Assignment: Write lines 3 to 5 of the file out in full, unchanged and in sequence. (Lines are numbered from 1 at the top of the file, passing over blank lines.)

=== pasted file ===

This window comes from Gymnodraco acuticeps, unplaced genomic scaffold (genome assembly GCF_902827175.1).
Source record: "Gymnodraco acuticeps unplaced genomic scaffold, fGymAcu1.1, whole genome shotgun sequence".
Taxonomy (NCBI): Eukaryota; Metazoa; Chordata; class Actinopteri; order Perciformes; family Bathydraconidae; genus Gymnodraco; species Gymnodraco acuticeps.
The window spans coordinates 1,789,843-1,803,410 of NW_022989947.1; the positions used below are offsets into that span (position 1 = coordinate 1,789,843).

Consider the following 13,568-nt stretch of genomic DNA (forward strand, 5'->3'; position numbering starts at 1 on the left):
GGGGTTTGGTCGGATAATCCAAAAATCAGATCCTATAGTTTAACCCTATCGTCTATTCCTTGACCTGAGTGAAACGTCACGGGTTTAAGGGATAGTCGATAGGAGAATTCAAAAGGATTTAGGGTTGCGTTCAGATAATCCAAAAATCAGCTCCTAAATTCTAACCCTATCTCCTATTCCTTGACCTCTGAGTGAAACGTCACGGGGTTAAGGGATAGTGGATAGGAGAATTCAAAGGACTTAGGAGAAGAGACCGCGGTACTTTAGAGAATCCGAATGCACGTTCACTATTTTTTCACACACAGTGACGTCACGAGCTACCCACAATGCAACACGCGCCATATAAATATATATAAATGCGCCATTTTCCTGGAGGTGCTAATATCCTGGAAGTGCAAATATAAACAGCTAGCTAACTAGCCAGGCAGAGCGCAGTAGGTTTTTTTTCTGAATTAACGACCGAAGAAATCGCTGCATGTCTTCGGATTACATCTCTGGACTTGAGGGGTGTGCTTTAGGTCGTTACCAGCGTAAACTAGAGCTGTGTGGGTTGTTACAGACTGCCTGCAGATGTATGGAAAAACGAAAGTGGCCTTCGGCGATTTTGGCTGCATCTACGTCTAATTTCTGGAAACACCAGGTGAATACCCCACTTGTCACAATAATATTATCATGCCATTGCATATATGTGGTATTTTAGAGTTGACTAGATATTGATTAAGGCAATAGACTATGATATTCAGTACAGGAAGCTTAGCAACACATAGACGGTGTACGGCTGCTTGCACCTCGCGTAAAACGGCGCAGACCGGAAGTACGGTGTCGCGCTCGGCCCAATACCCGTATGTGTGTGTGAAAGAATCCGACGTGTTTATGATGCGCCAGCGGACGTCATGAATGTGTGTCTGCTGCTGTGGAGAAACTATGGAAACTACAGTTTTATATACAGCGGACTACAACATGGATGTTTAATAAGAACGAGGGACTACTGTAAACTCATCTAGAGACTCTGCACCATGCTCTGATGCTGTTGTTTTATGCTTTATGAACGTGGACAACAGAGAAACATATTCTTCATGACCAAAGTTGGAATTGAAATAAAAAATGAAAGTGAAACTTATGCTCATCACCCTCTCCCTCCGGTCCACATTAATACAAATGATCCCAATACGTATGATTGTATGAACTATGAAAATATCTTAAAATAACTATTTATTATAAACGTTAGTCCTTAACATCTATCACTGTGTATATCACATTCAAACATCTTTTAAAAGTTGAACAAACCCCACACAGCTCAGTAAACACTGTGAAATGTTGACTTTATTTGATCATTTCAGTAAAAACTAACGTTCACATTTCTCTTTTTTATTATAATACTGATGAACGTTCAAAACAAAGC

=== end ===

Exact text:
Taxonomy (NCBI): Eukaryota; Metazoa; Chordata; class Actinopteri; order Perciformes; family Bathydraconidae; genus Gymnodraco; species Gymnodraco acuticeps.
The window spans coordinates 1,789,843-1,803,410 of NW_022989947.1; the positions used below are offsets into that span (position 1 = coordinate 1,789,843).

Consider the following 13,568-nt stretch of genomic DNA (forward strand, 5'->3'; position numbering starts at 1 on the left):